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Centex Homes v. St. Paul Fire and Marine Ins. Co.

California Court of Appeals, Fourth District, Second Division

May 22, 2015

CENTEX HOMES, Plaintiff and Appellant,
v.
ST. PAUL FIRE AND MARINE INSURANCE COMPANY et al., Defendants and Respondents.

APPEAL from the Superior Court of Riverside County No. RIC1306704, Richard J. Oberholzer, Judge. (Retired Judge of the Kern Super. Ct. assigned by the Chief Justice pursuant to art. VI, § 6 of the Cal. Const.)

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[Copyrighted Material Omitted]

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COUNSEL

Newmeyer & Dillon, Thomas F. Newmeyer, Joseph A. Ferrentino, Clayton T. Tanaka and Christina K. Kazarian for Plaintiff and Appellant.

The Aguilar Law Group, A. Eric Aguilera and Raymond E. Brown for Defendants and Respondents.

OPINION

CODRINGTON, J.

I

INTRODUCTION

This insurance coverage dispute arises from underlying construction defect litigation in which Corona homeowners have sued the developer, plaintiff and

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appellant Centex Homes (Centex), for work performed by Centex’s subcontractors. One of the subcontractors, Oak Leaf Landscape, Inc. (Oak Leaf), is insured by defendants and respondents, St. Paul Fire and Marine Insurance Company and St. Paul Mercury Insurance Company (Travelers). Centex is named as an additional insured on the Travelers’s policy.

Centex appeals from an order and judgment sustaining without leave to amend defendants’ demurrer to the seventh and eighth causes of action of the original complaint filed by Centex. The seventh and eight causes of action for declaratory relief are about insurance coverage and Centex’s right to independent counsel pursuant to Civil Code section 2860. We agree with the trial court’s ruling that the claims are neither “ripe” nor “actual” and affirm the judgment.[1]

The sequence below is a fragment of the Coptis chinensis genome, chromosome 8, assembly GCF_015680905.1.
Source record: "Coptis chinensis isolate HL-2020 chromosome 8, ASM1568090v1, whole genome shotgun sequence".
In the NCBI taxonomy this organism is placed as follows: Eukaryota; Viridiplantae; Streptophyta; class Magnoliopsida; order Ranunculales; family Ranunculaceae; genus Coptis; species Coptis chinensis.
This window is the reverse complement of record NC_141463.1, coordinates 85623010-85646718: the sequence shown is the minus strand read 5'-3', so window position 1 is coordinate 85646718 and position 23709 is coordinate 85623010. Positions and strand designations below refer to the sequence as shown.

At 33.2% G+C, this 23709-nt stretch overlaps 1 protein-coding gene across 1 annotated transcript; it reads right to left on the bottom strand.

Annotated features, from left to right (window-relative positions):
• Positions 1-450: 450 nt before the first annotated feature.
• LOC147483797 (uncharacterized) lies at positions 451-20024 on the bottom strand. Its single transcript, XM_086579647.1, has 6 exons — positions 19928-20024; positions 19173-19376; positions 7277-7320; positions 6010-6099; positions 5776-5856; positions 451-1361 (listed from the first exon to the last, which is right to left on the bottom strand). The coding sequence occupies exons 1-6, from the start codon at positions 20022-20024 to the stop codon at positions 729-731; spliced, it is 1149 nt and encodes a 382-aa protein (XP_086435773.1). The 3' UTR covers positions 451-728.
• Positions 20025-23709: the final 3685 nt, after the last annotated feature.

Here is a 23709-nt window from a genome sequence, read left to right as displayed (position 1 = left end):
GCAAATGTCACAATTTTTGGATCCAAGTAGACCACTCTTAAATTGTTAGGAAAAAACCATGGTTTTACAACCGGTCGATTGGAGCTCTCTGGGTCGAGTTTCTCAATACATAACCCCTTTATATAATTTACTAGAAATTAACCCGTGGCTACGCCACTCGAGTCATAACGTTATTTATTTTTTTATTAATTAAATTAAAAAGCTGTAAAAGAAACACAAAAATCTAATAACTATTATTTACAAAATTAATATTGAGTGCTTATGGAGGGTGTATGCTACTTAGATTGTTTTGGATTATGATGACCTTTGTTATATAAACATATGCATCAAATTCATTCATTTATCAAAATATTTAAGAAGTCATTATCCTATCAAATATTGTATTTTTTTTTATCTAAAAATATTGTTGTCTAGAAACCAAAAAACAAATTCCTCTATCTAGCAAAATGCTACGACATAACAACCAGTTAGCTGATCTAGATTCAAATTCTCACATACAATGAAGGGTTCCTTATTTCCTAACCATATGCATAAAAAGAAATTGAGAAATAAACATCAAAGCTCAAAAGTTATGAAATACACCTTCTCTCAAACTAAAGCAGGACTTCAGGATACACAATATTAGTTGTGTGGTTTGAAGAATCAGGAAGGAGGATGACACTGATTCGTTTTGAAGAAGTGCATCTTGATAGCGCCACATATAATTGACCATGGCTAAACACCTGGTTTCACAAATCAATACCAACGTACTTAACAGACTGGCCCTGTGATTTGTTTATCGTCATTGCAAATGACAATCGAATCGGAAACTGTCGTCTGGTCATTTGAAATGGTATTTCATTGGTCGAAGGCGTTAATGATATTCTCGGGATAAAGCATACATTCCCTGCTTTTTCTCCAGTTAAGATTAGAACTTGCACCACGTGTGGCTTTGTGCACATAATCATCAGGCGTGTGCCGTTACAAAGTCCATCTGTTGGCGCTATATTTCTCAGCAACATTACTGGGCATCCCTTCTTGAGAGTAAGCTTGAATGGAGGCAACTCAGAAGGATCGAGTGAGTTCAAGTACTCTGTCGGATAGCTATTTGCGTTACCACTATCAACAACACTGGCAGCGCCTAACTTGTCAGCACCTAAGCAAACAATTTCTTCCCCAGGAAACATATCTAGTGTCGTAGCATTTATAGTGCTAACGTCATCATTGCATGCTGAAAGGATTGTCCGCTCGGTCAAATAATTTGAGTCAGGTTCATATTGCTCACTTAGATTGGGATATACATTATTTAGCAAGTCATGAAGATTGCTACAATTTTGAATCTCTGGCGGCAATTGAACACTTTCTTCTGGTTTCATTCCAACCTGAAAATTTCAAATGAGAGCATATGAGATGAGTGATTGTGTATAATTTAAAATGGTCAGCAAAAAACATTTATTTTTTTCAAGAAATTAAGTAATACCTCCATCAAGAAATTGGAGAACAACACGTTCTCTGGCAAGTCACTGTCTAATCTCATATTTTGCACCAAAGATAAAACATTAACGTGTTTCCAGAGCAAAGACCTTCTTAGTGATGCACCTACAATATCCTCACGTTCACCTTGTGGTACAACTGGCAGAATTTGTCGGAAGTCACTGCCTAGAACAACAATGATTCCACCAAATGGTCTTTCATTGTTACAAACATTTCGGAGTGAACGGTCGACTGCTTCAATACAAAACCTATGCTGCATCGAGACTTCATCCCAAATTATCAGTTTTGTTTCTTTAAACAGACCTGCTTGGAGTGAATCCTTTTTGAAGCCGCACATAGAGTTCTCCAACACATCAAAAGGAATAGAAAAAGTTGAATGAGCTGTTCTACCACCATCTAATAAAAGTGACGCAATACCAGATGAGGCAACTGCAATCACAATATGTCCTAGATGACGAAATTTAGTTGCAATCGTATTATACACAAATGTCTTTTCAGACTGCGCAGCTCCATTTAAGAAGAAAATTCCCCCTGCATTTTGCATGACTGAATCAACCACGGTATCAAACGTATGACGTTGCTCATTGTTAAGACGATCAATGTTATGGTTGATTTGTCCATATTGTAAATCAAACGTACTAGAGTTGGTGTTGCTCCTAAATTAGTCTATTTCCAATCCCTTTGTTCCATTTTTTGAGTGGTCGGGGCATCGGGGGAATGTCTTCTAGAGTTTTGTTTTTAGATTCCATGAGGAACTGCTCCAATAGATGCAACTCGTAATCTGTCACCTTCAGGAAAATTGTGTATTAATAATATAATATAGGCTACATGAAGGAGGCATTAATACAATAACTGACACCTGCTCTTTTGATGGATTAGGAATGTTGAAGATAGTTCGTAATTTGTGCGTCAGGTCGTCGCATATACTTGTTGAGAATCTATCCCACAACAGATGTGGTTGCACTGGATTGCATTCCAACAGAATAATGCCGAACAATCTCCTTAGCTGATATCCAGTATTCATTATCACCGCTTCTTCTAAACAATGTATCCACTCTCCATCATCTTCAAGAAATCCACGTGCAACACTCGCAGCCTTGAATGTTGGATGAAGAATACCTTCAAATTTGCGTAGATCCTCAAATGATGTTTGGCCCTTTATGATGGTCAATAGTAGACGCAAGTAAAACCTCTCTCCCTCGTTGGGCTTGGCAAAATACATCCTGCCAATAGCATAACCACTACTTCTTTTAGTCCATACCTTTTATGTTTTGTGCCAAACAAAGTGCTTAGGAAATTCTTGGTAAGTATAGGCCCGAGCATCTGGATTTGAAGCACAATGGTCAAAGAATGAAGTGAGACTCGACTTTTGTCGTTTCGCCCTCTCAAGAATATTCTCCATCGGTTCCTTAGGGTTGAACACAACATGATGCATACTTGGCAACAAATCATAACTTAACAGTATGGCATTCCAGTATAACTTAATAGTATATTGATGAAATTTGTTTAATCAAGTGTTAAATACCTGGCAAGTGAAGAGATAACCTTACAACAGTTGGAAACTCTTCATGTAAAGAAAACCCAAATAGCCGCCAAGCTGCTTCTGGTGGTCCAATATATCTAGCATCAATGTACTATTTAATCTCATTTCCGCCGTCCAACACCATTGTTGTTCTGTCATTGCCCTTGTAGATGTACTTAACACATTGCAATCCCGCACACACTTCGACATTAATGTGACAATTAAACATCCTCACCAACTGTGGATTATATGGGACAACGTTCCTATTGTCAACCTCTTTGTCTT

II

FACTUAL AND PROCEDURAL BACKGROUND

The facts alleged in the complaint are taken as true for purposes of a demurrer. (Blank v. Kirwan (1985) 39 Cal.3d 311, 318 [216 Cal.Rptr. 718, 703 P.2d 58].) We do not “assume the truth of contentions, deductions or conclusions of law.” (Aubry v. Tri-City Hospital Dist. (1992) 2 Cal.4th 962, 967 [9 Cal.Rptr.2d 92, 831 P.2d 317])

Centex alleges that it was a developer of single-family residences in Corona. In May 2012, Centex was sued by Corona homeowners in Riverside County Superior Court for construction defects. Centex tendered the defense to Travelers, which accepted the defense subject to a reservation of rights, including the right to choose defense counsel. The Riverside litigation was stayed pending the Corona plaintiffs’ compliance with the prelitigation procedures of the Right to ...


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